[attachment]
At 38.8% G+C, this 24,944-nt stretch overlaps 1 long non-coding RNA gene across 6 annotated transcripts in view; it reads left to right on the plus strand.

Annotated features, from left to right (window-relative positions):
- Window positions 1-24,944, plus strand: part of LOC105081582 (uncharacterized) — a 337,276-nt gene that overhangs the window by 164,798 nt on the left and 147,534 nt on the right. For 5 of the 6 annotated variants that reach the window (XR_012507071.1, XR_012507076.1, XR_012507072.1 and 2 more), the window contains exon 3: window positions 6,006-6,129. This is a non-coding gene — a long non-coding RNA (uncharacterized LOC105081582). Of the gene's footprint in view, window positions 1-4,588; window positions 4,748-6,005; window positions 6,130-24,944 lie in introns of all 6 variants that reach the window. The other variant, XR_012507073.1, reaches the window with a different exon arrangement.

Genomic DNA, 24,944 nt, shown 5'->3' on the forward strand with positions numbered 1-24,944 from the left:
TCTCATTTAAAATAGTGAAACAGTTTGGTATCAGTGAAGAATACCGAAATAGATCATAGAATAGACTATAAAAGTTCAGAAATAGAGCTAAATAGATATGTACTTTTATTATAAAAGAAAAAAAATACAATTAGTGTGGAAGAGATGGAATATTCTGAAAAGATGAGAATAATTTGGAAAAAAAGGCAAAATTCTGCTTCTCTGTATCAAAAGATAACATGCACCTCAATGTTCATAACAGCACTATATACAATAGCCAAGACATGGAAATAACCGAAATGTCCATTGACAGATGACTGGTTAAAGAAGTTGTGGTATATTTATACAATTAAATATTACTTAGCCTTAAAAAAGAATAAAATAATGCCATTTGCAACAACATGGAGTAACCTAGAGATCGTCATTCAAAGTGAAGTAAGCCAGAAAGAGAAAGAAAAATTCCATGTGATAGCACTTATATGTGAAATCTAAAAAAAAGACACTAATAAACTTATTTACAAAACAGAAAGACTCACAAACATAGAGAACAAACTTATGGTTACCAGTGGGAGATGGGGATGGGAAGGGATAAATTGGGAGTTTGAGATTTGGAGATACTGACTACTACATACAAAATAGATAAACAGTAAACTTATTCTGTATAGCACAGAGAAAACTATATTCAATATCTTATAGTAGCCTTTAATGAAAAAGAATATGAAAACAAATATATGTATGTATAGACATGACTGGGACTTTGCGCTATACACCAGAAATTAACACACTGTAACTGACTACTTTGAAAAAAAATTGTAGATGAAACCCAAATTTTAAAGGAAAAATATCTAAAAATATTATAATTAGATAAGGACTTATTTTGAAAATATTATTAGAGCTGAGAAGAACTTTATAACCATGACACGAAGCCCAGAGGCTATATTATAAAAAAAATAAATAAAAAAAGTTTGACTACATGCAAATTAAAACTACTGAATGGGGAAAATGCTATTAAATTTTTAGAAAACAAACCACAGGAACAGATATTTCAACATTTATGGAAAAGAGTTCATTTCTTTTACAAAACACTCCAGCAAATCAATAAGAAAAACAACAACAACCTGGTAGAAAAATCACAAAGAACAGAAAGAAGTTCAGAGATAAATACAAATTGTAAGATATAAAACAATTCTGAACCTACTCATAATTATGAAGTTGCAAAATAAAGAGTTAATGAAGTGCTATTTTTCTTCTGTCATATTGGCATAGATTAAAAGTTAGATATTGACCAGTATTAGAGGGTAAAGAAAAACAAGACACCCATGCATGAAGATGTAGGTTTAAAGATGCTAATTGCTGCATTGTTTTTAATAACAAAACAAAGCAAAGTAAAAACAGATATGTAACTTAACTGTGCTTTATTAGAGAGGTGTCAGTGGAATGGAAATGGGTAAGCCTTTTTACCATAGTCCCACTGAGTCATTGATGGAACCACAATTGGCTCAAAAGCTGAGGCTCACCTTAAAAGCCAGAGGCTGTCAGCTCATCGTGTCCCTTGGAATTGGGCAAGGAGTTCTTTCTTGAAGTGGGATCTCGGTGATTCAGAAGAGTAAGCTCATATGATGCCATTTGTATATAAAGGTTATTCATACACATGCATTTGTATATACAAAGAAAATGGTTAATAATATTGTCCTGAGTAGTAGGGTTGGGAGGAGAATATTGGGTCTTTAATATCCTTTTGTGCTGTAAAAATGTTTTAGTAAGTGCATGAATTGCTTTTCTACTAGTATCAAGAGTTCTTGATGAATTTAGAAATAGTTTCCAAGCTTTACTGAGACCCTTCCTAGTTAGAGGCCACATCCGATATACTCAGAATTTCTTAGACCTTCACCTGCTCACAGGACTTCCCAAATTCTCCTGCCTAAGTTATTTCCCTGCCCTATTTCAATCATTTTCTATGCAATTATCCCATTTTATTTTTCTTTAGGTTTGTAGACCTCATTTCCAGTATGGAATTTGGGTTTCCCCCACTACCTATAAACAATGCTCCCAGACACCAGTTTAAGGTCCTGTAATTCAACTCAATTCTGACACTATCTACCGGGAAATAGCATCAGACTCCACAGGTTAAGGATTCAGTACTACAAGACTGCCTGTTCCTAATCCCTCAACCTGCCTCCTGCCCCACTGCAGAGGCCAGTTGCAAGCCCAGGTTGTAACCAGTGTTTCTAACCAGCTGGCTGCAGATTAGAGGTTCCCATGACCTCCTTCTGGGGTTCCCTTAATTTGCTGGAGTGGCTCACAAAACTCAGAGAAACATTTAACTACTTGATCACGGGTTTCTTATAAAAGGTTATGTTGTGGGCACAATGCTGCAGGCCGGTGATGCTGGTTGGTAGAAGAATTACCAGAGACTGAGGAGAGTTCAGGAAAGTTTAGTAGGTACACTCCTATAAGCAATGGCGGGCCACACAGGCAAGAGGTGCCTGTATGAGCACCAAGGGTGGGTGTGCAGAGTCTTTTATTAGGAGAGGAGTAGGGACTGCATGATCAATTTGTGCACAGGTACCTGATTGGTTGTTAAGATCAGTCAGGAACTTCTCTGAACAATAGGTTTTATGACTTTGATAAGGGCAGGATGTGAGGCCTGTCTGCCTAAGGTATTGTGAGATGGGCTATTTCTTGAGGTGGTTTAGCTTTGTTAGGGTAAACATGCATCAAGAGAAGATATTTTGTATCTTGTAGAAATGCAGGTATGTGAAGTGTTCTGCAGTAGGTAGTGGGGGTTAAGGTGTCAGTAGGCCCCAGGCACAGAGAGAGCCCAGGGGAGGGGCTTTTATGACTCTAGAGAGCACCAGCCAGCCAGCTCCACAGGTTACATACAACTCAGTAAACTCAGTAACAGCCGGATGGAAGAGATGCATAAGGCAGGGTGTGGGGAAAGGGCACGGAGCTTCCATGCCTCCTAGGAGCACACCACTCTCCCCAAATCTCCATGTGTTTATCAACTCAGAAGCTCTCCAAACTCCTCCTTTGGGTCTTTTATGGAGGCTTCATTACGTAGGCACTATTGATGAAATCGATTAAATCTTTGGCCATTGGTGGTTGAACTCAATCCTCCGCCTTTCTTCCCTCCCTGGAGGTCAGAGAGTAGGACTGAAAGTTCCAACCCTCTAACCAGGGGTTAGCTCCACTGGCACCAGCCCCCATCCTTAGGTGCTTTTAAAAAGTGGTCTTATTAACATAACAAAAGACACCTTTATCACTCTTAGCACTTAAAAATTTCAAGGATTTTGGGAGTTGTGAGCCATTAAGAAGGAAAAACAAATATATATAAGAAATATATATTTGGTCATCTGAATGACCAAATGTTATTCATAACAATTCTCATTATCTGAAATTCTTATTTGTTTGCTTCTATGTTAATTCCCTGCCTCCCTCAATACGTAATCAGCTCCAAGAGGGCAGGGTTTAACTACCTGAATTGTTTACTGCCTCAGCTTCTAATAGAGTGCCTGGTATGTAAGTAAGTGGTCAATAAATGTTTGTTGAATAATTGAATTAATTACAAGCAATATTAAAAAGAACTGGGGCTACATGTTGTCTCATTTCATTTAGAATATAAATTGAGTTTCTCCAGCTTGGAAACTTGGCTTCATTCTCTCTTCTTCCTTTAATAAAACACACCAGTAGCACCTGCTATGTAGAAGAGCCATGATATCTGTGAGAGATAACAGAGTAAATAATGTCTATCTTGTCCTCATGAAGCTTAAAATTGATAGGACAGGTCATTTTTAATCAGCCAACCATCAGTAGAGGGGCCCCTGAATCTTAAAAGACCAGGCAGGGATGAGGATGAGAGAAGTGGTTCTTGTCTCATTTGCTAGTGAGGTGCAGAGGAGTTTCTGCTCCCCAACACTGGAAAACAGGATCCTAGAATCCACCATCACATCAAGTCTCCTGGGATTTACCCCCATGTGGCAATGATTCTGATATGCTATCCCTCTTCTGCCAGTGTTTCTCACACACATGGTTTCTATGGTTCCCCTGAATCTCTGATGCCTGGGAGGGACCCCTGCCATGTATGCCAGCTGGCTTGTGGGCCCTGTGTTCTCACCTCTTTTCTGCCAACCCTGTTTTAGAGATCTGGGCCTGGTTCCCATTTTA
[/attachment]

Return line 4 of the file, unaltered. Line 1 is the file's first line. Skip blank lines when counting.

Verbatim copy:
Genomic DNA, 24,944 nt, shown 5'->3' on the forward strand with positions numbered 1-24,944 from the left: